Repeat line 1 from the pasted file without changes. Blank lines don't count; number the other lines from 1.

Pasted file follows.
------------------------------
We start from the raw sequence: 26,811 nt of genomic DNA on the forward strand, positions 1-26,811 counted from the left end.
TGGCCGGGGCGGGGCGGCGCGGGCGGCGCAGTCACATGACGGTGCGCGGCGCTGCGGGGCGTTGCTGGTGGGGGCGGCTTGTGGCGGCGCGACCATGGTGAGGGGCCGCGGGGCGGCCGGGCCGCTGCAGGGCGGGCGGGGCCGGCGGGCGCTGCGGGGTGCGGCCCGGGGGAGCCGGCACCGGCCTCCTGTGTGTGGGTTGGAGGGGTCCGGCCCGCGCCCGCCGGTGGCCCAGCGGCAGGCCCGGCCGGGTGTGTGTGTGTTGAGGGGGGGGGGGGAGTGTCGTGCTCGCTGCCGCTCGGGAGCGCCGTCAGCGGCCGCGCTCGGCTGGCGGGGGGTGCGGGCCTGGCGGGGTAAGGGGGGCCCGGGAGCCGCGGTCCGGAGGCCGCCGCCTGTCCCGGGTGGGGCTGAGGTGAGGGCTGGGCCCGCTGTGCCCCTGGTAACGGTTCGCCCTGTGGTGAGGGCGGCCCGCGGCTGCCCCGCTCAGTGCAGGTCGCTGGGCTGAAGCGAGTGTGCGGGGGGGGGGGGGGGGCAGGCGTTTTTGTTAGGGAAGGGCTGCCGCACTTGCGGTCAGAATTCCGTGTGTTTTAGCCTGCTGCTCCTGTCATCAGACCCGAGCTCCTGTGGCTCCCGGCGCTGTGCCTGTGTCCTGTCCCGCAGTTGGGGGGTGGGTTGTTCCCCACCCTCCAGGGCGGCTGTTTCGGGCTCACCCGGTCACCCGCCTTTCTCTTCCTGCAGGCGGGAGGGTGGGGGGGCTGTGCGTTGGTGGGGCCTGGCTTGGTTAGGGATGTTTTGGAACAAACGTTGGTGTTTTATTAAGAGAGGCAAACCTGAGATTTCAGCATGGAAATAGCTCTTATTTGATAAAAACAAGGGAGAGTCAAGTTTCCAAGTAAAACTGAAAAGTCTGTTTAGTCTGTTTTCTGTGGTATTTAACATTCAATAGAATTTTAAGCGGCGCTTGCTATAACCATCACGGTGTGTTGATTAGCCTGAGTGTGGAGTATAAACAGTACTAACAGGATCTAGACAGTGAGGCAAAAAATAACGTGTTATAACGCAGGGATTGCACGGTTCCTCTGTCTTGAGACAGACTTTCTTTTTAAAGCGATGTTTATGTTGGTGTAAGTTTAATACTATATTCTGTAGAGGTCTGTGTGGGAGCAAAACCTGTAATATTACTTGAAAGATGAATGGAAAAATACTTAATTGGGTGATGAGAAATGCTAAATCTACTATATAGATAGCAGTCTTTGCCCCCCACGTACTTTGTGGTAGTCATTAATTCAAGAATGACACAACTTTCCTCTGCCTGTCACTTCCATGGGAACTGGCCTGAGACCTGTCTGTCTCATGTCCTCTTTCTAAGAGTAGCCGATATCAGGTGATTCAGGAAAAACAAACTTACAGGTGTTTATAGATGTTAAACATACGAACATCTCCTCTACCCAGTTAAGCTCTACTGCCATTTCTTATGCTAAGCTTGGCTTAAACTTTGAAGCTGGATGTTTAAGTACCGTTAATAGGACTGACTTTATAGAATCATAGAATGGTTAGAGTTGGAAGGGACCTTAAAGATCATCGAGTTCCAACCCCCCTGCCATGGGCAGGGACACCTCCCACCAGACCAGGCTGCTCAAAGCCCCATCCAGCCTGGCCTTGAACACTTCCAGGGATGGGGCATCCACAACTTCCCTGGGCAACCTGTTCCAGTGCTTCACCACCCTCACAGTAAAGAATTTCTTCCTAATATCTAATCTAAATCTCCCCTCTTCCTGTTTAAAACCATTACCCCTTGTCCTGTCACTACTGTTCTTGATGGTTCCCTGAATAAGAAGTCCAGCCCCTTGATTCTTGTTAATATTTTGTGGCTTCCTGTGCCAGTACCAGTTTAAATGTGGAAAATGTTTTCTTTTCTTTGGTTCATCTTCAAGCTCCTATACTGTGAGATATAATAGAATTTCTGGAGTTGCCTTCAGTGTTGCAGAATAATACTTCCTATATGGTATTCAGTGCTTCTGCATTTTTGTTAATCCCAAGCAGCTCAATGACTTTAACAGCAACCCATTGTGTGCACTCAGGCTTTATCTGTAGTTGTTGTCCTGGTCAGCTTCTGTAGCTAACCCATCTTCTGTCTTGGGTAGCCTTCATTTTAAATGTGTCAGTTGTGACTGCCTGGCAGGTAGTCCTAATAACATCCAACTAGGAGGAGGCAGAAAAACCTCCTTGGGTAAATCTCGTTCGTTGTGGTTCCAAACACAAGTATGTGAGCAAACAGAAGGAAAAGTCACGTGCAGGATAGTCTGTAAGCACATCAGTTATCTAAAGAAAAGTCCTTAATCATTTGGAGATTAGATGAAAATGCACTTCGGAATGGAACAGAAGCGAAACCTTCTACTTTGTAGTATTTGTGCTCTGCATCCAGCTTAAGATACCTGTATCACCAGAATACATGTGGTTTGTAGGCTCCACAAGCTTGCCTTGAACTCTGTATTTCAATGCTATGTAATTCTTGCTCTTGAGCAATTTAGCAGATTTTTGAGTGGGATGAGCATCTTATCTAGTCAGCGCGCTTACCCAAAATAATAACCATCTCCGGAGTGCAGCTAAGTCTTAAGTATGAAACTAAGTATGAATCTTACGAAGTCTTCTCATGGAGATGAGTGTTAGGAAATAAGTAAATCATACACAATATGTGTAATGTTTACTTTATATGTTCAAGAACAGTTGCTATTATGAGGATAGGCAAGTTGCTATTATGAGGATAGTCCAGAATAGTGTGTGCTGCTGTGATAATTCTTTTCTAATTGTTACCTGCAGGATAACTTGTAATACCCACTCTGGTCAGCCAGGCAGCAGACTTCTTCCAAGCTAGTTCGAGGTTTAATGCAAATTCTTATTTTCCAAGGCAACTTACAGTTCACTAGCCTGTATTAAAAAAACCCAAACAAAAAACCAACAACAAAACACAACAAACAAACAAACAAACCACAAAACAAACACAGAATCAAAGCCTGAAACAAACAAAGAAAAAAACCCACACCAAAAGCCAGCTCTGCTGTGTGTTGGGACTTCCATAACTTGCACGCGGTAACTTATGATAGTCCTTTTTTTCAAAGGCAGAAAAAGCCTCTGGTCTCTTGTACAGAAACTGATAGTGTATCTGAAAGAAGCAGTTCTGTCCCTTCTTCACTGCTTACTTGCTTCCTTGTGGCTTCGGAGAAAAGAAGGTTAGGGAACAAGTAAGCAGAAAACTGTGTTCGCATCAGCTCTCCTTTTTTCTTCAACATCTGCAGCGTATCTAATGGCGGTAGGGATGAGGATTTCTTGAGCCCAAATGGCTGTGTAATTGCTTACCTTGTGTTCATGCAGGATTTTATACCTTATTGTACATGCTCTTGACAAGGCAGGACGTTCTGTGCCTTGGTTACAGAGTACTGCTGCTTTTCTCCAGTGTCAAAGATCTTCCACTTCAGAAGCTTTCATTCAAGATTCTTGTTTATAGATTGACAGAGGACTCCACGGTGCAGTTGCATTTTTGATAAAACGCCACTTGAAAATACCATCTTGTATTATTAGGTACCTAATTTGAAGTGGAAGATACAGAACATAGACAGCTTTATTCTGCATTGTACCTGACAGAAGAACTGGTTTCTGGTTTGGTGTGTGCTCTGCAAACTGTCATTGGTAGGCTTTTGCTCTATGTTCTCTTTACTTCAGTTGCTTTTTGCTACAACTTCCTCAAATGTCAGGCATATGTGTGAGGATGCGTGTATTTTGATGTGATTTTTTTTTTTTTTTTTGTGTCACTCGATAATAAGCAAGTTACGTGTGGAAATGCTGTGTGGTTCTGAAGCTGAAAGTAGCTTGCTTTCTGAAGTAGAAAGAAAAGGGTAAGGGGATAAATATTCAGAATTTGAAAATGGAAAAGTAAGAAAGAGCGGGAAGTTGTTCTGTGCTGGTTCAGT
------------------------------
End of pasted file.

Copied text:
We start from the raw sequence: 26,811 nt of genomic DNA on the forward strand, positions 1-26,811 counted from the left end.